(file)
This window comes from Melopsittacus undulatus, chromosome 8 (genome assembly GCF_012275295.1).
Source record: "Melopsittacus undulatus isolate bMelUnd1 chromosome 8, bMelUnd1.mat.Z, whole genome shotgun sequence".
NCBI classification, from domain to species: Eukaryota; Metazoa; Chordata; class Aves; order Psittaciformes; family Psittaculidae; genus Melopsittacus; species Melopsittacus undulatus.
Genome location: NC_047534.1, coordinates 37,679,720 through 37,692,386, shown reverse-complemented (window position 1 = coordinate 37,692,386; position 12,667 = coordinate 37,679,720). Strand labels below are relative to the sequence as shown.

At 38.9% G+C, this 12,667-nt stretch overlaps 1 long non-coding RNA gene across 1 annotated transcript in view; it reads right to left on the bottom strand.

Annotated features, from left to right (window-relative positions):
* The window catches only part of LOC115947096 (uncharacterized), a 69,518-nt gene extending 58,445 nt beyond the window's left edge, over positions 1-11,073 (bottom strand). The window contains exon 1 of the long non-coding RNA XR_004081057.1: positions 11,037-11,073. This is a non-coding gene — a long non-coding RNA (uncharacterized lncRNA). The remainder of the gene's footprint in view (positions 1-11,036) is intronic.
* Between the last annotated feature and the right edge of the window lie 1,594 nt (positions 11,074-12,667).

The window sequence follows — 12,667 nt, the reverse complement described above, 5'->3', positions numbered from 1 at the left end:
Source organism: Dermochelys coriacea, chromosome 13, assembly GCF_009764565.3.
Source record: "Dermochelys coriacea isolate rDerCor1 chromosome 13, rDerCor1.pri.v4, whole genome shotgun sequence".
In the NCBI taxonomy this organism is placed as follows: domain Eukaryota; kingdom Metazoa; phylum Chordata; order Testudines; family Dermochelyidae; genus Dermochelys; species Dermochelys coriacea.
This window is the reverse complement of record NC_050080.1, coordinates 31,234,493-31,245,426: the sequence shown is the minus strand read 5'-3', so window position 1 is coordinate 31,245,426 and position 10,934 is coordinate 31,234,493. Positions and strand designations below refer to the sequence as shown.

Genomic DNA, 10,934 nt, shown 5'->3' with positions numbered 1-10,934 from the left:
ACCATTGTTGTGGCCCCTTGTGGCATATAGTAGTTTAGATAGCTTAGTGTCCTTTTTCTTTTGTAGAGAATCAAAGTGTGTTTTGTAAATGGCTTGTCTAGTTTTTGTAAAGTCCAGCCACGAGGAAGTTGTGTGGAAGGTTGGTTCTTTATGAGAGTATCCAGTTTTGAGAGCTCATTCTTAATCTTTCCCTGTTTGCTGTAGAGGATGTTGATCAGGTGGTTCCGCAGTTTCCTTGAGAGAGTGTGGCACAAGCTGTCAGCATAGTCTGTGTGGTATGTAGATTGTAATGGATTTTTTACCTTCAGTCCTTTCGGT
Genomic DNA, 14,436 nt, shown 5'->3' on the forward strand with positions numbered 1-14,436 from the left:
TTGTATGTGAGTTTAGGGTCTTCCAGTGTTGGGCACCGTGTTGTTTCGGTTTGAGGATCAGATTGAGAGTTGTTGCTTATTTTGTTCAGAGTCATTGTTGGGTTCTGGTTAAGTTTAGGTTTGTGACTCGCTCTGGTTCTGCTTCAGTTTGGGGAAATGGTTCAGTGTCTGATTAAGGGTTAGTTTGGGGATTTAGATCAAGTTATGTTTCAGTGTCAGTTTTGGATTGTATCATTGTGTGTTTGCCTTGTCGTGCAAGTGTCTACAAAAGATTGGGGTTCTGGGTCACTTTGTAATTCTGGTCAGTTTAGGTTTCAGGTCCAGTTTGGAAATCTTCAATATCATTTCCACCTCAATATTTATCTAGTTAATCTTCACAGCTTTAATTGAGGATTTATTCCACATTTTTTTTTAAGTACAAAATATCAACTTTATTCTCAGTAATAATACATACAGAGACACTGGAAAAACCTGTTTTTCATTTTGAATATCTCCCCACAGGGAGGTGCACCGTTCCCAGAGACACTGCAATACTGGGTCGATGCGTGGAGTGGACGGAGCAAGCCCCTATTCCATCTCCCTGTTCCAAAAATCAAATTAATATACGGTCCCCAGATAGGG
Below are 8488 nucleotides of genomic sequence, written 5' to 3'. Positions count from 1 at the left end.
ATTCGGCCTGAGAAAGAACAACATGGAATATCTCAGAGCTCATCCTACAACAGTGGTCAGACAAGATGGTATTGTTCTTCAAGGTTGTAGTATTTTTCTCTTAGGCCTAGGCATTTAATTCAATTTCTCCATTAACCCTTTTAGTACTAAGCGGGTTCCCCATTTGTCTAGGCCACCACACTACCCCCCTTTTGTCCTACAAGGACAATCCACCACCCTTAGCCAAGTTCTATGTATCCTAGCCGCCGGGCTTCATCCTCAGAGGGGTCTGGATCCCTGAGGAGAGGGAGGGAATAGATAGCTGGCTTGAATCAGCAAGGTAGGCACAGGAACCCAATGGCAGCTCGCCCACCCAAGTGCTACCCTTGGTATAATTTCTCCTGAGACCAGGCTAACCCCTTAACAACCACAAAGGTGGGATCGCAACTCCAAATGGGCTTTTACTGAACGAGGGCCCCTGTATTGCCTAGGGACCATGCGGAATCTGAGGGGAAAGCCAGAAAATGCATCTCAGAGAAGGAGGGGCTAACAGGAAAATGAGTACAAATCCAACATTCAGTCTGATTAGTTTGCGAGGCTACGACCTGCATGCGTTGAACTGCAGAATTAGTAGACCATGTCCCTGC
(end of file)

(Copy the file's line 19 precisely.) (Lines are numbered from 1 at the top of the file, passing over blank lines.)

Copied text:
ATTCGGCCTGAGAAAGAACAACATGGAATATCTCAGAGCTCATCCTACAACAGTGGTCAGACAAGATGGTATTGTTCTTCAAGGTTGTAGTATTTTTCTCTTAGGCCTAGGCATTTAATTCAATTTCTCCATTAACCCTTTTAGTACTAAGCGGGTTCCCCATTTGTCTAGGCCACCACACTACCCCCCTTTTGTCCTACAAGGACAATCCACCACCCTTAGCCAAGTTCTATGTATCCTAGCCGCCGGGCTTCATCCTCAGAGGGGTCTGGATCCCTGAGGAGAGGGAGGGAATAGATAGCTGGCTTGAATCAGCAAGGTAGGCACAGGAACCCAATGGCAGCTCGCCCACCCAAGTGCTACCCTTGGTATAATTTCTCCTGAGACCAGGCTAACCCCTTAACAACCACAAAGGTGGGATCGCAACTCCAAATGGGCTTTTACTGAACGAGGGCCCCTGTATTGCCTAGGGACCATGCGGAATCTGAGGGGAAAGCCAGAAAATGCATCTCAGAGAAGGAGGGGCTAACAGGAAAATGAGTACAAATCCAACATTCAGTCTGATTAGTTTGCGAGGCTACGACCTGCATGCGTTGAACTGCAGAATTAGTAGACCATGTCCCTGC